President Trump speaks during a meeting with state and local officials on school safety in the Roosevelt Room of the White House on Feb. 22. (Mandel Ngan/AFP/Getty Images)

The 2008 market crash fell hard on the legal industry. Cash-strapped law firms laid off attorneys in droves and cut back on new hires. Many tasks once performed by young associates were automated or outsourced to contract lawyers. Full-time employment for recent law school grads sank, bottoming out at less than 54 percent in 2011.

It was a bad time to be a lawyer, and prospective students figured that out quickly. Law school applications — already in a slow decline — fell off precipitously after the Great Recession. For the past three admissions cycles, the number of applicants has hovered below 60,000, down from 88,000 in the 2009-2010 cycle, according to data from the Law School Admission Council and Law School Transparency.

But this year, law schools are seeing an unexpected double-digit jump. And a new report says the 2016 election is a factor.

A survey of more than 500 pre-law students, released Thursday by the education service provider Kaplan Test Prep, showed that nearly one-third of them said President Trump’s victory over Hillary Clinton “impacted their decision to become lawyers.”

Kaplan, which provides prep courses for the Law School Admission Test (LSAT), offered a list of anecdotes from soon-to-be law students who said the election motivated them to apply. Their reasons varied, as did their politics, according to Kaplan. Some reportedly expressed concerns about the administration’s crackdown on immigration, while others said Trump himself made them want to pursue public office.

“The election gave me a litmus test for how divided our country will be for the next few years and how I want to remedy that,” said one applicant who, like others, was not identified in the survey. “The country needs level headed leaders and through law school, I believe that I can become one of them.”

“I had already planned to attend law school previous to the 2016 election,” responded another. “President Trump’s support of the separation of powers, and his administration’s commitment to the rule of law have only further inspired me to pursue a career in the field of law.”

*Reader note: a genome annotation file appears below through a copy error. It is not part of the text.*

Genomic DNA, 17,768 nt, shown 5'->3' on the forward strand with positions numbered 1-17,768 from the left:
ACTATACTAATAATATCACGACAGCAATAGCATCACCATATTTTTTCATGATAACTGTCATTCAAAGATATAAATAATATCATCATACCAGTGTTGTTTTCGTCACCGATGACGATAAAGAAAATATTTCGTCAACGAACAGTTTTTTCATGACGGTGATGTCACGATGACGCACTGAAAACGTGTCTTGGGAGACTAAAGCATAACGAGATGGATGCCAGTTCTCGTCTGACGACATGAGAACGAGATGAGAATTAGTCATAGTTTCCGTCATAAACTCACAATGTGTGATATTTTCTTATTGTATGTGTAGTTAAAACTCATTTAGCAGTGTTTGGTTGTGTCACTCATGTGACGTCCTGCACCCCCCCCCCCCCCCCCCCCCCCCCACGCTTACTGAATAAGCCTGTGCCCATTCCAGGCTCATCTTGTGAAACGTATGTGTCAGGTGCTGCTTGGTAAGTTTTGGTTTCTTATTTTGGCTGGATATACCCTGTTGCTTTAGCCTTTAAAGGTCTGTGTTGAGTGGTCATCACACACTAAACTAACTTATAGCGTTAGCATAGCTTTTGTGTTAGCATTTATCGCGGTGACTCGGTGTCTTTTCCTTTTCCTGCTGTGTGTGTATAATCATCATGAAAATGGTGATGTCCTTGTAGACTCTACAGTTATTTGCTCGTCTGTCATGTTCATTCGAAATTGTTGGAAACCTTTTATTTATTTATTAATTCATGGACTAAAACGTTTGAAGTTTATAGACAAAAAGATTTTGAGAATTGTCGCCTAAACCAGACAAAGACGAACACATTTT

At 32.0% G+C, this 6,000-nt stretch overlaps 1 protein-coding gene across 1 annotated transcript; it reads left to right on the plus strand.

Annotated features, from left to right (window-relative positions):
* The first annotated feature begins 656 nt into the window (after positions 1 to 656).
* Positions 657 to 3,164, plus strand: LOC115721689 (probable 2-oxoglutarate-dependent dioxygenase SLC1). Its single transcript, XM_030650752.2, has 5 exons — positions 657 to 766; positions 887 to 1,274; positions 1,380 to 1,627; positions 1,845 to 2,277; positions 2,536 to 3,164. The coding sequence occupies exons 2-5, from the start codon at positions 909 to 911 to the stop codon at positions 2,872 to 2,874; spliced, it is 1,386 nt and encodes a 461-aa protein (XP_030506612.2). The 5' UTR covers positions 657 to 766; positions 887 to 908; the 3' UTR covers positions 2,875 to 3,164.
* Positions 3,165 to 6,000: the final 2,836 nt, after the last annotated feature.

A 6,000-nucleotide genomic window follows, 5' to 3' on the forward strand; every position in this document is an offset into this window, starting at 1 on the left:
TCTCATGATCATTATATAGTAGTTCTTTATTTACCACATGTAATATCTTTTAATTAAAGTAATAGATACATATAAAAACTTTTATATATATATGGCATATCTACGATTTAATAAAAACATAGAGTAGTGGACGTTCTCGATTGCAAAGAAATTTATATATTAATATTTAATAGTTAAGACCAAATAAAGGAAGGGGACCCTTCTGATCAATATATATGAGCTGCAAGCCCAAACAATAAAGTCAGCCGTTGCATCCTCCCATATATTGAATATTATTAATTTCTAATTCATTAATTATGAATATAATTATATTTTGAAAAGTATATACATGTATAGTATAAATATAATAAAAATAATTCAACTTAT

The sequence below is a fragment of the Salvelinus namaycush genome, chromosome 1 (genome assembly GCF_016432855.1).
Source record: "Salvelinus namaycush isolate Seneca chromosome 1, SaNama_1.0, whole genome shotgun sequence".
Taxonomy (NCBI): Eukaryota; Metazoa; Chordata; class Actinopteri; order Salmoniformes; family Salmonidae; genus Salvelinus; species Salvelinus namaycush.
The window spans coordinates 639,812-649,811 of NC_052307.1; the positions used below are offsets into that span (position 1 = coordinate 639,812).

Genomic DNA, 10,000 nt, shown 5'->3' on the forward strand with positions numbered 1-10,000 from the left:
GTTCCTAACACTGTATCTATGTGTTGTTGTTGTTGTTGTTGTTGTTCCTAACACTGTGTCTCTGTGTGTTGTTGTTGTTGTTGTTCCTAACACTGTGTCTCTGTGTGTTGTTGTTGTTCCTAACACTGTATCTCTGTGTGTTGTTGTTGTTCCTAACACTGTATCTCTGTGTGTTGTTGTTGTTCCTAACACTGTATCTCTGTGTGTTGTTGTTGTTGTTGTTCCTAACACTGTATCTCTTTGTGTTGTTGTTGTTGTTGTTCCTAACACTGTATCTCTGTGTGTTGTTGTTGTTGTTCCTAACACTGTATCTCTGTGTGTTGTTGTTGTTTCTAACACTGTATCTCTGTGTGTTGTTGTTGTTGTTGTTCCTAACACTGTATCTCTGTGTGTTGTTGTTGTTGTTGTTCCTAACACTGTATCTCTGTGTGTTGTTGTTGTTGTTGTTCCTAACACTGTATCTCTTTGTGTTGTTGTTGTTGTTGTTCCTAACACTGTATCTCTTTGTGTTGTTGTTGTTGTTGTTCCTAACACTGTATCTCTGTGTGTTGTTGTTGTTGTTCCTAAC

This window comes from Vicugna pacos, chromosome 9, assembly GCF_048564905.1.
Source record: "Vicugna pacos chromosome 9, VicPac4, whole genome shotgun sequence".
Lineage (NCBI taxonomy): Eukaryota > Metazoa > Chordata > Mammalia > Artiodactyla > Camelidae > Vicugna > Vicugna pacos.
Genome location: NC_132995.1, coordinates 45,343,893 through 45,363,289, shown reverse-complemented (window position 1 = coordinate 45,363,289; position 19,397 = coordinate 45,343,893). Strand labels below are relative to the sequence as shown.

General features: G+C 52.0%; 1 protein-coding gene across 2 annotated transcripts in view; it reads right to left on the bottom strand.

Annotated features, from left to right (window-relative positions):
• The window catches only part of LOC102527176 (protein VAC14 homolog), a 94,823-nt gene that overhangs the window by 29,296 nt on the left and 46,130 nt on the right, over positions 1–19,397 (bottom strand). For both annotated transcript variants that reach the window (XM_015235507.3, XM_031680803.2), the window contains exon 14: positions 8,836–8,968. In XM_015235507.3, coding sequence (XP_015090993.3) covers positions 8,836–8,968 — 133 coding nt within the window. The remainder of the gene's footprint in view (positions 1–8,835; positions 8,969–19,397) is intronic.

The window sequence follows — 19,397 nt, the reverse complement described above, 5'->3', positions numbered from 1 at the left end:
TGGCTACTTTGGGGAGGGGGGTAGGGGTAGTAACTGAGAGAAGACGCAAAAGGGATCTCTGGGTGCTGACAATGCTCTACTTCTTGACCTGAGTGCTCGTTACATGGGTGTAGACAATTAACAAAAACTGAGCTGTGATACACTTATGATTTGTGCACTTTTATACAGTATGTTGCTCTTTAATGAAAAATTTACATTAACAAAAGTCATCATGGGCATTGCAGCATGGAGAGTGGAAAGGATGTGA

Law schools around the country are still accepting applications, so a complete picture of this cycle’s data won’t be available for some time. But figures from the Law School Admission Council already show a significant uptick.

In December, the council reported that the number of applicants was up 12 percent and applications were up 15 percent over the same time last year. Those numbers held steady as of mid-January, according to more recent data.

In another indicator of the upward trend, nearly 28 percent more LSAT tests were administered in December 2017 than December 2016, as U.S. News and World Report noted last month.

Lots of different factors could account for all this. The economy and job market have shown steady improvement. Law schools have offered tuition discounts. Though the entry-level market for new lawyers still isn’t rosy, firms are hiring again.

But a Trump bump, as it has been called, may be part of the explanation, too. Some of the most consequential news stories of the past year have revolved around the administration’s court battles. The president has picked fights with judges and openly attacked the nation’s top law enforcement officials. And the investigation into Russian interference in the 2016 election has acquainted the entire country with incremental developments in complex federal court proceedings.

“Trump has had a galvanizing effect on many prospective students, both Democrat and Republican,” Dave Killoran, chief executive of the admissions consulting firm PowerScore, told U.S. News and World Report. “We see our students discussing specific policies far more frequently than in the past, and the depth of feeling they are expressing is greater than ever before.”

Jeff Thomas, director of Kaplan Test Prep’s pre-law programs, also noted that there has been a lot of speculation about how the political climate has affected the rise in applications.

“We now have an answer: it’s significant,” he said in a statement Thursday. “The bump is real.”